For this album, you've introduced the alter ego "Super Flygod." What does that name mean?
Listen, man, Super Flygod right now is talking to you with a ponytail. I'm on another level. Super Flygod is what I've always been, but times 10. I'm super bougie. I love five-star meals. I love five-star hotels. I love wearing $10,000 outfits. I love getting massages. I love smelling good. I love just looking good. That's Super Flygod.
It's just a different energy. It's something the game never seen before. I did the unthinkable at least 100 times already. I'm still doing it.
What was it like for you to see Conductor Williams — a producer who has worked with Gunn and Griselda for many years — land a single on a Drake album?
Beautiful. That's what we do it for. He did exactly what he was supposed to do, and that's be on the No. 1 album in the world. He deserves all of that. That's what we're in this game for — to be able to leave a legacy and take care of our babies. So for him to be on the No. 1 album, that's a super blessing.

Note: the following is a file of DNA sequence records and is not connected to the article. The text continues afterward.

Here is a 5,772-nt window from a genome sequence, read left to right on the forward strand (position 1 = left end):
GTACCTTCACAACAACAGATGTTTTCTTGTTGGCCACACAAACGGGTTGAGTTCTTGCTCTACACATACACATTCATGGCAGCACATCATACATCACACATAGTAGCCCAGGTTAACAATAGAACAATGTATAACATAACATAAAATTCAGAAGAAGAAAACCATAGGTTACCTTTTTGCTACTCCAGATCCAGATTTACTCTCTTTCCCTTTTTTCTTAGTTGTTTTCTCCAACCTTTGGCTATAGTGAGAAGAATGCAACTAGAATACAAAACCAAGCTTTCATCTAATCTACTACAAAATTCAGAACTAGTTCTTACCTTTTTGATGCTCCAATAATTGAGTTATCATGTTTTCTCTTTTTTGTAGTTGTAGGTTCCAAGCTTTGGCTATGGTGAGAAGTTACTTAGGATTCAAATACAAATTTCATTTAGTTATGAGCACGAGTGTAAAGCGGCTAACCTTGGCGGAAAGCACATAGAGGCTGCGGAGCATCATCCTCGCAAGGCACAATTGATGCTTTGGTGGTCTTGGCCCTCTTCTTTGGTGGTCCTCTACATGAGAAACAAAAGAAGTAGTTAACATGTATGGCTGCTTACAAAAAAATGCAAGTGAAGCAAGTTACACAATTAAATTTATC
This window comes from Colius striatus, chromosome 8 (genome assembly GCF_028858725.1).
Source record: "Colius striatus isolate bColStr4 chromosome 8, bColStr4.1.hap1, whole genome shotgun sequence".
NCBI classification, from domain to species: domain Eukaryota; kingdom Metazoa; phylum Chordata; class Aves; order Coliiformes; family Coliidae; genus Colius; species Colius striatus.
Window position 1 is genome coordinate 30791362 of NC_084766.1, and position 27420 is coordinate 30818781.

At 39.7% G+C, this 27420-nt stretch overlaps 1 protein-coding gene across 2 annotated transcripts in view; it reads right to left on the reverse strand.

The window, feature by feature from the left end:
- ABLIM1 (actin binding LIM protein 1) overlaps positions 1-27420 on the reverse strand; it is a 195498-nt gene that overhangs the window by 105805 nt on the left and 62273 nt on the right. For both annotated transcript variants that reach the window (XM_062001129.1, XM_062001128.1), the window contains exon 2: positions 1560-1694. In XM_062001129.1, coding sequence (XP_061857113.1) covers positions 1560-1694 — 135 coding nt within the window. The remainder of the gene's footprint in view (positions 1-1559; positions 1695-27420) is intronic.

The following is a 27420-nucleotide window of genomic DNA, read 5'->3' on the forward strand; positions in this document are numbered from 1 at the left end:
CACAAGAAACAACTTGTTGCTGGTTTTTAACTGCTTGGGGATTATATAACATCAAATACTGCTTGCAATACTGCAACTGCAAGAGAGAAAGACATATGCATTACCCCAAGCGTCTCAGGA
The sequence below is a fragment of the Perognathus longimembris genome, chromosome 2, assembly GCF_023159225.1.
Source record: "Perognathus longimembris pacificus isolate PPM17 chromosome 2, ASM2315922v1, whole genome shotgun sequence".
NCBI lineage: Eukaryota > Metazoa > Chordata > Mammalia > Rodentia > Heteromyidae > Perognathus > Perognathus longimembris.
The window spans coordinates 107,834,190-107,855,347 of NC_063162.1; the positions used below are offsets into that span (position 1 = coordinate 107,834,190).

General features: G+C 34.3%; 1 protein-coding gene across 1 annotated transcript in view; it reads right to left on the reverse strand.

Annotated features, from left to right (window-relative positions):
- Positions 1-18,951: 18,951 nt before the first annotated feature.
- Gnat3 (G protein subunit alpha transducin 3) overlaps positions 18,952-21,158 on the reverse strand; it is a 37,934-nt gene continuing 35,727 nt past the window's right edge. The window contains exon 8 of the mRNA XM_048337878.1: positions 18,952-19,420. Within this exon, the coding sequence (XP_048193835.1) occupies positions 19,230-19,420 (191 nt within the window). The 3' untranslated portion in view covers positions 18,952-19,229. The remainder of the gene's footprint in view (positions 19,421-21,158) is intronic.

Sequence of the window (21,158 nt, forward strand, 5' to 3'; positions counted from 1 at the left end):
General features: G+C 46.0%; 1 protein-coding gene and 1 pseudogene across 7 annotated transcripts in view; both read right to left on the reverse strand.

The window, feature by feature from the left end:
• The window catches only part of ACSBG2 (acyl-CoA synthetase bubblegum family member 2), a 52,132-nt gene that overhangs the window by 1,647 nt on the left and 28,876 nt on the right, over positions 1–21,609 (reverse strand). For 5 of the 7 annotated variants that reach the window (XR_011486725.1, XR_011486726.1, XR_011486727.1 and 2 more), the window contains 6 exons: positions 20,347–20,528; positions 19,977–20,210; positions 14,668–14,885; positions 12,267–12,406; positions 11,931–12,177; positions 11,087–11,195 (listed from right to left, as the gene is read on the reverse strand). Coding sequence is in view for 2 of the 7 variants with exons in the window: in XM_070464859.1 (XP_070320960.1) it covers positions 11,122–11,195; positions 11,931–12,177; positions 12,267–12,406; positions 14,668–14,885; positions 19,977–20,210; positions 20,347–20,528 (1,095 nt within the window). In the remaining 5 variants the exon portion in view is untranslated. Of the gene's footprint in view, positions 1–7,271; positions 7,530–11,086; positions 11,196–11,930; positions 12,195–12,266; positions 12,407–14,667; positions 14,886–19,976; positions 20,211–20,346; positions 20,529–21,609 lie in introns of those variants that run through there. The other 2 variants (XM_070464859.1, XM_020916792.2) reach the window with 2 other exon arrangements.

That's the thing about Conductor — it's just gonna be the beginning. He's on my new album a few times. So he's gonna have a hell of a month. It's the biggest month of his life. Business is booming for Conductor.
You've used the word "curation" a lot over the course of your career, and especially in regards to this album. What does that word mean to Westside Gunn?
First of all, that's my favorite thing to do on an album. Curation from me is me. I can curate for you, I can curate for MC Hammer. It's you, but it's me.
When I curate a project, that's me naming every song, that's me picking every beat, that's me doing the sequence, that's me making the art cover, that's me doing the merch. You see what I'm saying? It's you, but it's me. All you're doing is showing up and rapping. That's all you gotta do.
Virgil Abloh is credited with art directing this album's cover. What did that mean, specifically?